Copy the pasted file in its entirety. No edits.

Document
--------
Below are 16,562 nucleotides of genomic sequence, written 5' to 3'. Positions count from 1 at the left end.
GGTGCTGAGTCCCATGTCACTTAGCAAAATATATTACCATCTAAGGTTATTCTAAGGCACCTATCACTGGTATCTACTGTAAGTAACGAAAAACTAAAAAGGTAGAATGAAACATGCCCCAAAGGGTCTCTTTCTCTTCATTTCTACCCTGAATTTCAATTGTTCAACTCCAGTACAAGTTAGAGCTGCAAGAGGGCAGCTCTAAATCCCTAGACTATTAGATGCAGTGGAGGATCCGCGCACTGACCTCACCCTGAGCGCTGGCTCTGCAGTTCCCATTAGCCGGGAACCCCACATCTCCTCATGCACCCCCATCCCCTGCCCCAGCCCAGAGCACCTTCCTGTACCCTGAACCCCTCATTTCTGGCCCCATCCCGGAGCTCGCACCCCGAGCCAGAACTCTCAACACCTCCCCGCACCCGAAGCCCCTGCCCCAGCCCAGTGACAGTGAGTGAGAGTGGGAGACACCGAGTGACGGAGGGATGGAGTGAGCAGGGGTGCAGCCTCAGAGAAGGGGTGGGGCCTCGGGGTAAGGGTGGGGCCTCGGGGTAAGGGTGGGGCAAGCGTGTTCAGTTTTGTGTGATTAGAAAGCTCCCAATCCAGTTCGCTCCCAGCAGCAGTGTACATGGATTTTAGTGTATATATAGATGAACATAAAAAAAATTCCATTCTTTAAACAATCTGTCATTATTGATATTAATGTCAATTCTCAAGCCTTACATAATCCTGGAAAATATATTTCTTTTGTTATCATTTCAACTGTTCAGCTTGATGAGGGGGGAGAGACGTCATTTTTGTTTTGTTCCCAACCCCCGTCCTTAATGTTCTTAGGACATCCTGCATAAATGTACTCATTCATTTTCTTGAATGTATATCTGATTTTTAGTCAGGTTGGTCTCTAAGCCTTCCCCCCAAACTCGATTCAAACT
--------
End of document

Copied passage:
Below are 16,562 nucleotides of genomic sequence, written 5' to 3'. Positions count from 1 at the left end.
GGTGCTGAGTCCCATGTCACTTAGCAAAATATATTACCATCTAAGGTTATTCTAAGGCACCTATCACTGGTATCTACTGTAAGTAACGAAAAACTAAAAAGGTAGAATGAAACATGCCCCAAAGGGTCTCTTTCTCTTCATTTCTACCCTGAATTTCAATTGTTCAACTCCAGTACAAGTTAGAGCTGCAAGAGGGCAGCTCTAAATCCCTAGACTATTAGATGCAGTGGAGGATCCGCGCACTGACCTCACCCTGAGCGCTGGCTCTGCAGTTCCCATTAGCCGGGAACCCCACATCTCCTCATGCACCCCCATCCCCTGCCCCAGCCCAGAGCACCTTCCTGTACCCTGAACCCCTCATTTCTGGCCCCATCCCGGAGCTCGCACCCCGAGCCAGAACTCTCAACACCTCCCCGCACCCGAAGCCCCTGCCCCAGCCCAGTGACAGTGAGTGAGAGTGGGAGACACCGAGTGACGGAGGGATGGAGTGAGCAGGGGTGCAGCCTCAGAGAAGGGGTGGGGCCTCGGGGTAAGGGTGGGGCCTCGGGGTAAGGGTGGGGCAAGCGTGTTCAGTTTTGTGTGATTAGAAAGCTCCCAATCCAGTTCGCTCCCAGCAGCAGTGTACATGGATTTTAGTGTATATATAGATGAACATAAAAAAAATTCCATTCTTTAAACAATCTGTCATTATTGATATTAATGTCAATTCTCAAGCCTTACATAATCCTGGAAAATATATTTCTTTTGTTATCATTTCAACTGTTCAGCTTGATGAGGGGGGAGAGACGTCATTTTTGTTTTGTTCCCAACCCCCGTCCTTAATGTTCTTAGGACATCCTGCATAAATGTACTCATTCATTTTCTTGAATGTATATCTGATTTTTAGTCAGGTTGGTCTCTAAGCCTTCCCCCCAAACTCGATTCAAACT